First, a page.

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Children in the Czech Republic gather around to explore “Chimp & See,” one of the many ongoing Zooniverse projects.

One recent rainy afternoon, I helped researchers identify animal behaviors in the African jungle. I also analyzed slides of breast cancer cells, and I transcribed a recipe from Shakespeare’s time. I did all of this without ever leaving home, without any prior knowledge of the scientific studies I was contributing to, and without any training beyond simple directions. How?

David Allison (far right) and wife Diane meet with Andrew Carroll about the more than 300 letters David’s father wrote home during World War II.

Most of them were penned in the midst of filth and violence: In the fire trenches of a ravaged French pasture; the foxholes of a Belgian forest; the jungles of Vietnam; and the parched sands of Iraq. Letters to and from home have been a source of comfort for military personnel in every American war from the Revolution to present-day operations in the Middle East.

A Phenakistoscope disk called "A Couple Waltzing."

Eadweard Muybridge didn’t exaggerate when he signed his photographs Helios. Like his pseudonym’s namesake—a Greek god who brought light to the world by pulling the sun with his chariot—Muybridge used his brilliant gift for invention to illuminate and advance the art of photography, and most importantly, motion pictures.

illustration of brain training

Brain training is a popular pastime. People are doing crossword and Sudoku puzzles, playing trivia games, and completing memory exercises to keep their minds sharp and engaged. While there may be benefits to cognitive training, some of the fabulous claims made by a leader in the field aren’t backed up by science.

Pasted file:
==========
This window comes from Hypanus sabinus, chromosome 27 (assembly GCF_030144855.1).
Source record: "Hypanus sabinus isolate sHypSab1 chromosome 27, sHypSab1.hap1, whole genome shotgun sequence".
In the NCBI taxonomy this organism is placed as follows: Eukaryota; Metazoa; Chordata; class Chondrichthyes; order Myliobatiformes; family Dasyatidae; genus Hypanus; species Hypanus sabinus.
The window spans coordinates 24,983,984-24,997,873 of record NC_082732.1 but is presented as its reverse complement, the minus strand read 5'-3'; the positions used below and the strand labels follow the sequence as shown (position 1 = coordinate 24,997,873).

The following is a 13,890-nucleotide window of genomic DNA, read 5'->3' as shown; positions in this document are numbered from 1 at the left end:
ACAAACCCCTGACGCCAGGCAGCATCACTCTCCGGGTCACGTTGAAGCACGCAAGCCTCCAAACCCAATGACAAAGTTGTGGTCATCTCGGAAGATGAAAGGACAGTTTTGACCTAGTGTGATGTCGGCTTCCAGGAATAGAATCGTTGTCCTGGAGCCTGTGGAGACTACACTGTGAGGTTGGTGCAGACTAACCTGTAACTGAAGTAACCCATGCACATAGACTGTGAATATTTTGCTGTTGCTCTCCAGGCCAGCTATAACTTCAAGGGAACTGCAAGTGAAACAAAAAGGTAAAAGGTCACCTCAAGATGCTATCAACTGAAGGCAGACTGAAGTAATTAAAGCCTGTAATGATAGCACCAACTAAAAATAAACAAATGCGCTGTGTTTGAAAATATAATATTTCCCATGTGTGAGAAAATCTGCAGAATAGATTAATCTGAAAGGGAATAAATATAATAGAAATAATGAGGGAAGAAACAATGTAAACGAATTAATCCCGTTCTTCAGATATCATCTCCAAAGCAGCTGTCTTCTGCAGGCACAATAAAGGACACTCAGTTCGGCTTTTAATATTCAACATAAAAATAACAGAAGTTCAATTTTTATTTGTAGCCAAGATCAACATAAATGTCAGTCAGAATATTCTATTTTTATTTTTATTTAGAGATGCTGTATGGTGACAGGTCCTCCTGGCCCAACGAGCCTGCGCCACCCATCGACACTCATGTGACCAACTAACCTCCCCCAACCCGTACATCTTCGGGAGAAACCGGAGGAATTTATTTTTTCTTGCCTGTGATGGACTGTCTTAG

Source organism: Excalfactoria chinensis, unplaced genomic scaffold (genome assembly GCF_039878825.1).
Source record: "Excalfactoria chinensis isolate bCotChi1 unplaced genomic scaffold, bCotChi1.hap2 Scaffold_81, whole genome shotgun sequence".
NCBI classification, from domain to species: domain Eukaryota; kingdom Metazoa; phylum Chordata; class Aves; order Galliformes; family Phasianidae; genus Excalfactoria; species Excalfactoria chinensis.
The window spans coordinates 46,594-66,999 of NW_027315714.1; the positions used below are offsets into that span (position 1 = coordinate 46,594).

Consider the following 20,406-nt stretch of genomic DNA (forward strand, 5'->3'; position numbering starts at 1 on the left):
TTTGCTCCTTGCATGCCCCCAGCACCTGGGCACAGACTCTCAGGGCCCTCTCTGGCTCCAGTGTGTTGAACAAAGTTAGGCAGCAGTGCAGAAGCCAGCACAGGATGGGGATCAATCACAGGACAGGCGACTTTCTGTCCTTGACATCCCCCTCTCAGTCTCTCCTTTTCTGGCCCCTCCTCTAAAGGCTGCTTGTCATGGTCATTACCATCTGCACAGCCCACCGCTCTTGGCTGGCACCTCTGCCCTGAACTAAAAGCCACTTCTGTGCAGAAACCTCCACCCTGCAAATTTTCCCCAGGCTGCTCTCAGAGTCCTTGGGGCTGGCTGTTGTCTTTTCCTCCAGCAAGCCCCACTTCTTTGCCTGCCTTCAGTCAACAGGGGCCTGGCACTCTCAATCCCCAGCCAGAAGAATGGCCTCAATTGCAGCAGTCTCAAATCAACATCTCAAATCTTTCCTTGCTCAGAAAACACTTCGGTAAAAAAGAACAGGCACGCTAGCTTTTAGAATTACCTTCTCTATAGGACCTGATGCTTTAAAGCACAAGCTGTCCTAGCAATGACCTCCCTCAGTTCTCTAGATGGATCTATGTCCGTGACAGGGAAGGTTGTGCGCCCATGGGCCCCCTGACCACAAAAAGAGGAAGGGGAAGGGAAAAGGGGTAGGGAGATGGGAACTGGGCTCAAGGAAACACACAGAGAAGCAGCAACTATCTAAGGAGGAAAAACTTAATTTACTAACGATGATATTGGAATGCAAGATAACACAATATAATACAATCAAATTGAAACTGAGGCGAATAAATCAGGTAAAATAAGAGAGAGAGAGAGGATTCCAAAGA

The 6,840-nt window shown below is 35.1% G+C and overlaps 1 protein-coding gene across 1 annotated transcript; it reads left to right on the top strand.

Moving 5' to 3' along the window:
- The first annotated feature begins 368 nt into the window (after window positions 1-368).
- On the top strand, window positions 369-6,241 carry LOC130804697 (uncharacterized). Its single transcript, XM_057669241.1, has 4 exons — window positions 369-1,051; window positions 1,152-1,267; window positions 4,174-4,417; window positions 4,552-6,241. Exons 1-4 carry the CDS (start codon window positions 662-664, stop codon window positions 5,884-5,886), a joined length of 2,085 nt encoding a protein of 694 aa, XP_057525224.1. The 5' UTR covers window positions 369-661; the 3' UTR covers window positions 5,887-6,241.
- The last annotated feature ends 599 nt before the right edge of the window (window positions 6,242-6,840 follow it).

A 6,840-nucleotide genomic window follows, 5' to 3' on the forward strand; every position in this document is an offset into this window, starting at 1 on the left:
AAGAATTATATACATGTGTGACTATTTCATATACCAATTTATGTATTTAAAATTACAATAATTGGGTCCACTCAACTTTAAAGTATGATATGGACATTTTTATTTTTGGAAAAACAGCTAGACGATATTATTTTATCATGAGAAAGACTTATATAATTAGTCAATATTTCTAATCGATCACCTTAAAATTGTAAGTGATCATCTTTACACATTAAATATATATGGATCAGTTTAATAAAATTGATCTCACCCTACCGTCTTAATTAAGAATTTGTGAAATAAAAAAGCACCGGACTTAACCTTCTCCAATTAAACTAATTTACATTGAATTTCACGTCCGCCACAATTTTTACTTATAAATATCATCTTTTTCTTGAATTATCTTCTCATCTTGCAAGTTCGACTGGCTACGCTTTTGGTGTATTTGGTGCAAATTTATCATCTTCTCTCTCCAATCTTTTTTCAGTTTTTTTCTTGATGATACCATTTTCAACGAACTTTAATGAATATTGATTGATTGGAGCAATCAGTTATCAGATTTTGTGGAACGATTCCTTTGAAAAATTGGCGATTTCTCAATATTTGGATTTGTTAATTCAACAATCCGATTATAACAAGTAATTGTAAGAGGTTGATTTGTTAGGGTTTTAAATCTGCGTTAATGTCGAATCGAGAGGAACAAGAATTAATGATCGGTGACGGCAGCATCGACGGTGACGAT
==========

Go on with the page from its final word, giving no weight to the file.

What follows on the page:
Victoria Claflin Woodhull, circa 1870

Early in 2016, there were two women running for President of the United States— Secretary Hillary Clinton, for the Democrats, and Carly Fiorina, who subsequently withdrew from the race, for the Republicans. A poll conducted for YouGov in 2015 shows that 67% of Americans believe the United States is ready to elect a female president. 

The Gerber Baby

Although many today may not know her name, her creation is household knowledge. Dorothy Hope Smith, who gave us the timeless image of the Gerber Baby, was one of the most talented illustrators of the twentieth century.

Born in Maryland in 1895, Smith was the middle of three girls. In her early teens, she moved with her parents to Chicago, Ill., where she spent her formative years.

male and female disposable razors

President Kennedy signed the Equal Pay Act over 50 years ago, yet the gender pay gap persists. According to the U.S. Census Bureau, American women earn just $.79 for every dollar men earn. Under the law, women must be paid the same wage for the same work.

cars connected through technology

Imagine if your car could anticipate a crash and not only warn you about it, but also change speed or direction to avoid danger. Imagine if your car could communicate with the infrastructure—so it would know when the next traffic signal is about to change and adjust its speed to maximize energy use.

The TF-X flying car will fit in a single-car garag

The flying car has long been a staple of science fiction and fantasy stories. From Chitty Chitty Bang Bang to The Jetsons to Back to the Future, flying cars represent the most fantastical vision of the future.